The title pretty much says it. We know fermenter temperatures can be well above ambient, but which range are the yeast manufacturers referring to?
Jumping off from some of the comments already posted:
I think to make sense of this it helps to realize that, for those brewers who produce most of the beer in the world and who are probably the most significant portion of these yeast manufacturers' business (that is, commercial brewers), the ambient temperature is, for the most part, basically irrelevant.
As an example, consider the fact that many big breweries ferment in massive outdoor tanks. If you left what was going on inside (fermentation) open to the influence of the ambient conditions it would be nearly impossible to create beer consistently (and breweries don't get as large as you have to be to use such tanks by making inconsistent beers). So the tanks are obviously insulated from the outside conditions. But then of course, you need a way to remove the substantial waste heat of fermentation which would otherwise now be trapped by the same insulation, so the tanks (and their contents) are cooled mechanically. You can kind of see then, that in this situation, the measurement of interest is necessarily going to be the temperature of the fermenting beer inside the tank, not that of the conditions outside the tank, conditions which (should) have very little, if any influence on the process going on within.
Of course on the home scale, while many strive to match the consistent quality of commercial breweries, we are limited, by cost, space or what have you, in what equipment we have. But, regardless of what we use, the quality of the resulting beer is determined by the particular variables that any given batch experiences while in process. That is, the beer produced will be influenced by the temperature because yeast (which behave quite differently at different temperatures) experiences the same conditions as the liquid in which it's suspended. Certainly the ambient temperature will, in the absence of insulation, cooling, temperature measurement and control devices have a dramatic effect on said liquid temperature, but this ambient temperature is not a process variable in itself, it merely influences another variable (fermentation temperature). If you are limited to only being able to control ambient conditions (and not actual fermentation temperature) you really do have to accept that you're not actually controlling a variable relevant to the outcome, you're controlling a variable which influences a variable that is relevant to the outcome.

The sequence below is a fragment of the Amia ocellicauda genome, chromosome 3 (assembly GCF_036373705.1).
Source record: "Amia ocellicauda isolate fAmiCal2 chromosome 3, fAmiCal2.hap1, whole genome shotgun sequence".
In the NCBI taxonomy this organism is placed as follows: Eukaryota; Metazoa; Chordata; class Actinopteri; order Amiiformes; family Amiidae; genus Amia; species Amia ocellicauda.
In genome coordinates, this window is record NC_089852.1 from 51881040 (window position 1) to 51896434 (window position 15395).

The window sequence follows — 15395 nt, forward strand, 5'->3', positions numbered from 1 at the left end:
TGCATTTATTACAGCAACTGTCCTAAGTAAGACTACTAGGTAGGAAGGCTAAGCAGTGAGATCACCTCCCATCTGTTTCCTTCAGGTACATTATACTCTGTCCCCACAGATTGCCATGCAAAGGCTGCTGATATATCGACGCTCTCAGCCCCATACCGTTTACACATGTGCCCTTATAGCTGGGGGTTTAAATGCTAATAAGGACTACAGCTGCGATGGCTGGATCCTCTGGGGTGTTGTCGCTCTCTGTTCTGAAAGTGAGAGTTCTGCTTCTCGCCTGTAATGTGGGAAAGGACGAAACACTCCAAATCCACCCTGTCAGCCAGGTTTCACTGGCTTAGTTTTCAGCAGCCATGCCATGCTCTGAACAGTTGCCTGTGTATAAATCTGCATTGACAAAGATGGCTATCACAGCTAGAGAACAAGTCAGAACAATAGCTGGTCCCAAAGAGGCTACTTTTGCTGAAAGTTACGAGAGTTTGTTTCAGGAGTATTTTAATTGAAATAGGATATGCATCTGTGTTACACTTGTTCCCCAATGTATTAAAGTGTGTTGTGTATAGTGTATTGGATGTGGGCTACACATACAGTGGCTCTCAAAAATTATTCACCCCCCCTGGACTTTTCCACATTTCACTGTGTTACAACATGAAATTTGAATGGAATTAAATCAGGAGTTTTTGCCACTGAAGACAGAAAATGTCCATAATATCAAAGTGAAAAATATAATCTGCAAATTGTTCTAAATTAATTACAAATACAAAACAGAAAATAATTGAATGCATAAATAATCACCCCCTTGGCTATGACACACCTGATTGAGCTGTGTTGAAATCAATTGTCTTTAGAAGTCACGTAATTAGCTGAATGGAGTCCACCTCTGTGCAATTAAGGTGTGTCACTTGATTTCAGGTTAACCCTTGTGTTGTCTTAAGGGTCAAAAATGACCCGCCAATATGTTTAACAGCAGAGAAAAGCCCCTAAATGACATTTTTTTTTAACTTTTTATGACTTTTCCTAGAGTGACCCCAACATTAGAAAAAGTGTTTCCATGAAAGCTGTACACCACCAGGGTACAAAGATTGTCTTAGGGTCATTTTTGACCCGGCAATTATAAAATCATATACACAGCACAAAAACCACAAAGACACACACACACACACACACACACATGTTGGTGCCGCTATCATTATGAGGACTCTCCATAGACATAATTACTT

I understand why you are eager for a cited reference regarding your question (and perhaps somewhere out there an authority might actually make the distinction) but it all seems much more basic and fundamental than that to me. Think of it this way: if you're making a roast and you want it to be medium-rare, you don't stick the thermometer in the oven to find out if it's done, you stick it in the roast.
They are referring to the temperature of the yeast in the fermentor.
Setups and equipment vary so much that the ambient temperature isn't a good indicator. Brewers often cool or heat a fermentation vessel to achieve the right temperature inside for the active yeast.
Cooling solutions range from a cooler basement, to standing water plus a fan ("swamp cooler") to very expensive high-tech products. Heating solutions often involve some sort of electric heating pad.
Whether heating or cooling a fermentor, good insulation is helpful because rapid temperature swings are bad for yeast in addition to out of the ideal range temperatures.